OBJECTIVES: Central lines (CLs) are essential for the delivery of modern cancer care to children. Nonetheless, CLs are subject to potentially life-threatening complications, including central line-associated bloodstream infections (CLABSIs). The objective of this study was to assess the feasibility of a multicenter effort to standardize CL care and CLABSI tracking, and to quantify the impact of standardizing these processes on CLABSI rates among pediatric hematology/oncology inpatients...
December 2014: Pediatrics
Dale W Bratzler, Peter M Houck
In January 2003, leadership of the Medicare National Surgical Infection Prevention Project hosted the Surgical Infection Prevention Guideline Writers Workgroup (SIPGWW) meeting. The objectives were to review areas of agreement among the most-recently published guidelines for surgical antimicrobial prophylaxis, to address inconsistencies, and to discuss issues not currently addressed. The participants included authors from most of the groups that have published North American guidelines for antimicrobial prophylaxis, as well as authors from several specialty colleges...
June 15, 2004: Clinical Infectious Diseases: An Official Publication of the Infectious Diseases Society of America
M Todd Greene, Mohamad G Fakih, Karen E Fowler, Jennifer Meddings, David Ratz, Nasia Safdar, Russell N Olmsted, Sanjay Saint
OBJECTIVE: To examine regional variation in the use and appropriateness of indwelling urinary catheters and catheter-associated urinary tract infection (CAUTI). DESIGN AND SETTING: Cross-sectional study. PARTICIPANTS: US acute care hospitals. METHODS: Hospitals were divided into 4 regions according to the US Census Bureau. Baseline data on urinary catheter use, catheter appropriateness, and CAUTI were collected from participating units...
October 2014: Infection Control and Hospital Epidemiology
Jennifer Meddings, Sanjay Saint, Karen E Fowler, Elissa Gaies, Andrew Hickner, Sarah L Krein, Steven J Bernstein
Interventions to reduce urinary catheter use involve lists of "appropriate" indications developed from limited evidence without substantial multidisciplinary input. Implementing these lists, however, is challenging given broad interpretation of indications, such as "critical illness." To refine criteria for appropriate catheter use-defined as use in which benefits outweigh risks-the RAND/UCLA Appropriateness Method was applied. After reviewing the literature, a 15-member multidisciplinary panel of physicians, nurses, and specialists in infection prevention rated scenarios for catheter use as appropriate, inappropriate, or of uncertain appropriateness by using a standardized, multiround rating process...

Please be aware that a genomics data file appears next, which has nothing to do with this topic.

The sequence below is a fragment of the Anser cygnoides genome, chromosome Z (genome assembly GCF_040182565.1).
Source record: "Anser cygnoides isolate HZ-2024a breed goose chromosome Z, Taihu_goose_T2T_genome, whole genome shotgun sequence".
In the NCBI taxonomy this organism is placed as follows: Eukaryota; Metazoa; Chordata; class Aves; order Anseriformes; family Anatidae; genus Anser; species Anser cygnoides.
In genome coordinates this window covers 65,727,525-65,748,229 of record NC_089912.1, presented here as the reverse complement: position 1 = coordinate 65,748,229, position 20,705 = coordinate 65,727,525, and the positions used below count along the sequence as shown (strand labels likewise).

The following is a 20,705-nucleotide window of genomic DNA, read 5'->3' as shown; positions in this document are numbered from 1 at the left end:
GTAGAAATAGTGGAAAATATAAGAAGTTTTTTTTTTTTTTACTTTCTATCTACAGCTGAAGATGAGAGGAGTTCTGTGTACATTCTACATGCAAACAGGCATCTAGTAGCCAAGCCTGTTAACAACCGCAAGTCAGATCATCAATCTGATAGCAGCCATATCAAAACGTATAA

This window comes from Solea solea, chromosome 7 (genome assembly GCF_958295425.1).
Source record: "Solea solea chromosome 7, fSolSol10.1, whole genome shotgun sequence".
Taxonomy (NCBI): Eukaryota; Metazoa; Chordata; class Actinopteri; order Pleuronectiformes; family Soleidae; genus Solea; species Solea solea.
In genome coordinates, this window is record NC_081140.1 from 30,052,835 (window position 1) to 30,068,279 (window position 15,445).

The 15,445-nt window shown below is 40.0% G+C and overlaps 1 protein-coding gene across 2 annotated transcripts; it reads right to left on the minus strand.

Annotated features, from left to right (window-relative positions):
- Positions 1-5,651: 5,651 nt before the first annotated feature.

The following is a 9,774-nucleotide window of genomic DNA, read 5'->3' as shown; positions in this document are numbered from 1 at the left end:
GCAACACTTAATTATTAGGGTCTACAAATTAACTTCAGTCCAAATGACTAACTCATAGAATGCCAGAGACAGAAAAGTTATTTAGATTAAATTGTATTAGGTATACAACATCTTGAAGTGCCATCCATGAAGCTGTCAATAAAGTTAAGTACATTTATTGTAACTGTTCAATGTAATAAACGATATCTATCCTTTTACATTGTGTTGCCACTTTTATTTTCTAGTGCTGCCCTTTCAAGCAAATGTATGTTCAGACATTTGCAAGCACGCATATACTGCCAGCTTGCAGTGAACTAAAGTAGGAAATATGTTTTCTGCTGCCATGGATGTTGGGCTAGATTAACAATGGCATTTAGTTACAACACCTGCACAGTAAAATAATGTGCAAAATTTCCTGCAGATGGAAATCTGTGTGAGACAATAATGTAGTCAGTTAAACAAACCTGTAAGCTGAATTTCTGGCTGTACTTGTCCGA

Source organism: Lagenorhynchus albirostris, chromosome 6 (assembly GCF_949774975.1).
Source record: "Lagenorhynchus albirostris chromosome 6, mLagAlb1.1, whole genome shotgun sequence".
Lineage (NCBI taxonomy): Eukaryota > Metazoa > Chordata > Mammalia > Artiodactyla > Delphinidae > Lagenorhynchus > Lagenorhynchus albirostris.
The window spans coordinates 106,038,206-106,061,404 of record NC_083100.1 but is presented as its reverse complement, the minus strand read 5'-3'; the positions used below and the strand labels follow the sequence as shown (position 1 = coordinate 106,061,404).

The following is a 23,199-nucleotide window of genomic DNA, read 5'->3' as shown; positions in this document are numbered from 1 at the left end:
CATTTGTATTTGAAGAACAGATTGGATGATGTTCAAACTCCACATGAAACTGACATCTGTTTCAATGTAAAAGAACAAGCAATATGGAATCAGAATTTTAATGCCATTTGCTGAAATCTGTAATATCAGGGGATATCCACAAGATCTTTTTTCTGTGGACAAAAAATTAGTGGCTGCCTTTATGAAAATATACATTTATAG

May 5, 2015: Annals of Internal Medicine
Shelley S Magill, Michael Klompas, Robert Balk, Suzanne M Burns, Clifford S Deutschman, Daniel Diekema, Scott Fridkin, Linda Greene, Alice Guh, David Gutterman, Beth Hammer, David Henderson, Dean Hess, Nicholas S Hill, Teresa Horan, Marin Kollef, Mitchell Levy, Edward Septimus, Carole VanAntwerpen, Don Wright, Pamela Lipsett
OBJECTIVE: To develop and implement an objective, reliable approach to surveillance for ventilator-associated events in adult patients. DESIGN: The Centers for Disease Control and Prevention (CDC) convened a Ventilator-Associated Pneumonia (VAP) Surveillance Definition Working Group in September 2011. Working Group members included representatives of stakeholder societies and organizations and federal partners. MAIN RESULTS: The Working Group finalized a three-tier, adult surveillance definition algorithm for ventilator-associated events...
November 2013: Critical Care Medicine
Peter Pronovost, Dale Needham, Sean Berenholtz, David Sinopoli, Haitao Chu, Sara Cosgrove, Bryan Sexton, Robert Hyzy, Robert Welsh, Gary Roth, Joseph Bander, John Kepros, Christine Goeschel
BACKGROUND: Catheter-related bloodstream infections occurring in the intensive care unit (ICU) are common, costly, and potentially lethal. METHODS: We conducted a collaborative cohort study predominantly in ICUs in Michigan. An evidence-based intervention was used to reduce the incidence of catheter-related bloodstream infections. Multilevel Poisson regression modeling was used to compare infection rates before, during, and up to 18 months after implementation of the study intervention...
December 28, 2006: New England Journal of Medicine
Edward J Septimus, Mary K Hayden, Ken Kleinman, Taliser R Avery, Julia Moody, Robert A Weinstein, Jason Hickok, Julie Lankiewicz, Adrijana Gombosev, Katherine Haffenreffer, Rebecca E Kaganov, John A Jernigan, Jonathan B Perlin, Richard Platt, Susan S Huang
OBJECTIVE: To determine rates of blood culture contamination comparing 3 strategies to prevent intensive care unit (ICU) infections: screening and isolation, targeted decolonization, and universal decolonization. DESIGN: Pragmatic cluster-randomized trial. SETTING: Forty-three hospitals with 74 ICUs; 42 of 43 were community hospitals. PATIENTS: Patients admitted to adult ICUs from July 1, 2009, to September 30, 2011...
October 2014: Infection Control and Hospital Epidemiology
2016-05-18 18:07:59